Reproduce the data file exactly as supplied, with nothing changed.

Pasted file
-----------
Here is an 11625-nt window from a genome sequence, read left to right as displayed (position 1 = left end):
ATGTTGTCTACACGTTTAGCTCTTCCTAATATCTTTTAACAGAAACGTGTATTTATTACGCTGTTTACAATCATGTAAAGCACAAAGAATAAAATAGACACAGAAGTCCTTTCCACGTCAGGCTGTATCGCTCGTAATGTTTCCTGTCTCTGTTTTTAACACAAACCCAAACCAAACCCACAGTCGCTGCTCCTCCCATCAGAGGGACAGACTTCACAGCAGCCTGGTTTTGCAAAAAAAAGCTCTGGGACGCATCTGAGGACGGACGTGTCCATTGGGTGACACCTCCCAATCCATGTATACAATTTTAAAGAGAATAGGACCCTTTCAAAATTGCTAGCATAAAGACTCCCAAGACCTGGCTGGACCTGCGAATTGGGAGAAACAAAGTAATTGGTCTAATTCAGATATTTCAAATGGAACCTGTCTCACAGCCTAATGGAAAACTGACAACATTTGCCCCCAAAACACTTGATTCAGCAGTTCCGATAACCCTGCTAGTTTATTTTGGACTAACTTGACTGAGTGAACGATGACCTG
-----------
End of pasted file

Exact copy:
Here is an 11625-nt window from a genome sequence, read left to right as displayed (position 1 = left end):
ATGTTGTCTACACGTTTAGCTCTTCCTAATATCTTTTAACAGAAACGTGTATTTATTACGCTGTTTACAATCATGTAAAGCACAAAGAATAAAATAGACACAGAAGTCCTTTCCACGTCAGGCTGTATCGCTCGTAATGTTTCCTGTCTCTGTTTTTAACACAAACCCAAACCAAACCCACAGTCGCTGCTCCTCCCATCAGAGGGACAGACTTCACAGCAGCCTGGTTTTGCAAAAAAAAGCTCTGGGACGCATCTGAGGACGGACGTGTCCATTGGGTGACACCTCCCAATCCATGTATACAATTTTAAAGAGAATAGGACCCTTTCAAAATTGCTAGCATAAAGACTCCCAAGACCTGGCTGGACCTGCGAATTGGGAGAAACAAAGTAATTGGTCTAATTCAGATATTTCAAATGGAACCTGTCTCACAGCCTAATGGAAAACTGACAACATTTGCCCCCAAAACACTTGATTCAGCAGTTCCGATAACCCTGCTAGTTTATTTTGGACTAACTTGACTGAGTGAACGATGACCTG